You know what they say about things that seem too good to be true. When I first walked into Portland Art Center's gargantuan 10,000-square-foot space in the Goldsmith Building 2 1/2 years ago, I had a feeling this might be one of those things, a feeling born out by this weekend's announcement that PAC is shutting its doors, ostensibly for good. The circumstances leading up to this closure have been the subject of much gossip and armchair quarterbacking, and ultimately have exposed the weakest links in a local art scene often presumed to be unqualifiedly strong. The closure does not come as a terrific surprise, given that its seeds were sown in an expansiveness that was perhaps overzealous. Also, with its recent mass resignation, PAC's board of directors left executive director Gavin Shettler and director of programs Kelly Rauer twisting in the wind, with little choice but to cut the noose.
I have covered Gavin Shettler since 2002, when he presided over an eponymous gallery at the Everett Station Lofts. Through his subsequent association with the Modern Zoo and PAC, he has proven himself one of the finest curators in the Northwest. He has a gift for conceptualizing, organizing and installing shows, as well as a likable personality and a strong sense of integrity. In my experience, Gavin Shettler is a guy you could give a briefcase with a million dollars in it, leave it with him overnight, and not have to count it the next day. That being said, excellent curatorial skills and being a stand-up mensch of a guy do not necessarily a great fundraiser or nonprofit director make. Fully competent as the Center's creative point-person, Shettler was probably in over his head as administrator and money man. Eventually, perhaps inevitably, his reach wound up exceeding his grasp, especially in an anemic collector climate largely focused on the Portland Art Museum and, to a lesser extent, Portland Institute for Contemporary Art.
One of Shettler and his followers' key missteps was trying to grow PAC too big too fast. If you are the Emperor of France, great; if you try to conquer Europe, you will find your Waterloo. I always liked PAC's previous location on Southeast Belmont Street: smallish, intimate, yet with ceilings high enough to accommodate major installations such as John Mace's creepy medical nightmare, The Sending . It was, in short, the perfect size for an emerging visual arts organization. The move to Chinatown in 2005, seductive as developer David Gold's offer was, will go down as overambitious. The space was a great, wondrous cavern, the programming wildly generous, the shows consistently well-staged and conceptually engaging. The first-floor Main Gallery, as well as the second-floor Light and Sound Gallery and Open Space Community Gallery, provided superb opportunities for artists to exhibit works that would neither be shown nor saleable in commercial galleries in a city such as Portland: Harvest Henderson's chandelier hung with dangling apples; Viktor Popovic's mountain of jumbled chairs; Adam Bailey's glowing salt pillars; Abi Spring and TJ Norris' sinuous mirrors; and Scott Wayne Indiana's 37 axes chopping into the ceiling. These and other shows, and the gorgeous, lofty Goldsmith Building itself, seemed to be sustained by the sheer willpower and charisma of Shettler, Rauer and their trusty volunteer staff.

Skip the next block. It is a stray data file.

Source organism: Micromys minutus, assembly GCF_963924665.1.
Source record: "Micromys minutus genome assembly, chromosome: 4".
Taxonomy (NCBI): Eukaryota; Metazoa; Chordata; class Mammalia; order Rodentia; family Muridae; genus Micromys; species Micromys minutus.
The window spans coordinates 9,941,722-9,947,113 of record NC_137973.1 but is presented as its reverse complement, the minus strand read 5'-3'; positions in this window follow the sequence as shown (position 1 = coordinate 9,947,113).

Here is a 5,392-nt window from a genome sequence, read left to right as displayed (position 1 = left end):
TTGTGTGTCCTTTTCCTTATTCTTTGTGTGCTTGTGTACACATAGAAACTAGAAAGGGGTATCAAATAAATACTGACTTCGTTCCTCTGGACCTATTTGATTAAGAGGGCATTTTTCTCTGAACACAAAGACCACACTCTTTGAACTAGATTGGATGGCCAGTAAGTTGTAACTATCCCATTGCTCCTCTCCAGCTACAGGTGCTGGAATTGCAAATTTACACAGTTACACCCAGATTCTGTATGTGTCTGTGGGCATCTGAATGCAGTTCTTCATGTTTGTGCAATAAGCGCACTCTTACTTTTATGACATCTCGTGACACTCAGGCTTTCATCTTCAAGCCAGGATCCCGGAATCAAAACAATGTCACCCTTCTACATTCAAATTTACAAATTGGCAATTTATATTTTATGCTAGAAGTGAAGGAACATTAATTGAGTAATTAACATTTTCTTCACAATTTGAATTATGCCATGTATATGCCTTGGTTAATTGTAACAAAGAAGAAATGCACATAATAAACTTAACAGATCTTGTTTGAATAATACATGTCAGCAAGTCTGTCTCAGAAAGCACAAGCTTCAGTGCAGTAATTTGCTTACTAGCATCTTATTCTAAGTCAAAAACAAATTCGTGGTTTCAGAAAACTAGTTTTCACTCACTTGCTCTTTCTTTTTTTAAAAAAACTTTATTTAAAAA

Willpower and charisma, however, are not enough to run an arts organization, especially in a town that pays enormous lip service to its "creative class" but consistently refuses to put its money where its mouth is. This is a town reverberating with jackhammers and pile-drivers as new condo towers go up in every quadrant—condos largely appointed with cheaply framed posters, prefab Urban Outfitters "art," and bland, interior-decorator claptrap instead of serious contemporary art made by serious local artists, sold in serious local galleries. "Yuppies" and "hipsters" may be straw men, but if you have been to Anthropologie on a Tuesday afternoon or District on a Friday night, you know these dubious creatures are alive and well in the Pearl, blessed with an overabundance of money, cursed with an underabundance of taste. These are not the people who came to PAC openings or supported its programming. The people who cared most about PAC were the artists who showed there and the scrappy art groupies who loved challenging work. PAC's charm and downfall was that it engaged a slice of the community brimming over with passion but short on cash and connections.
Much has been made of Henry Hillman Jr.'s ill-fated, eleventh-hour effort to rescue and reorganize PAC late last year. Hillman and the Board were not satisfied at Shettler's bookkeeping or communication skills, and Shettler was ticked that Hillman thought he should resign. I know Hillman, and I know Shettler. I respect them both. I have never examined PAC's check registers, nor do I believe a PAC without Gavin Shettler in at least some capacity would be worth going to. On the other hand, a PAC with Shettler as head curator and a more experienced financial director, both working in tandem with a proactive, well-connected board—now there's something that might've worked. But at this late hour, such speculation is too little too late. As Peter Fonda says to Dennis Hopper at the end of Easy Rider , "We blew it." One of the best arts organizations in the Northwest is no more, thanks to a massive clusterfuck: a tsunami spawned by the collision of deep currents of artistic talent with a shockingly shallow pool of well-to-do art lovers who actually walk the walk—and a captain who steered the ship into the big wave anyway. Alas.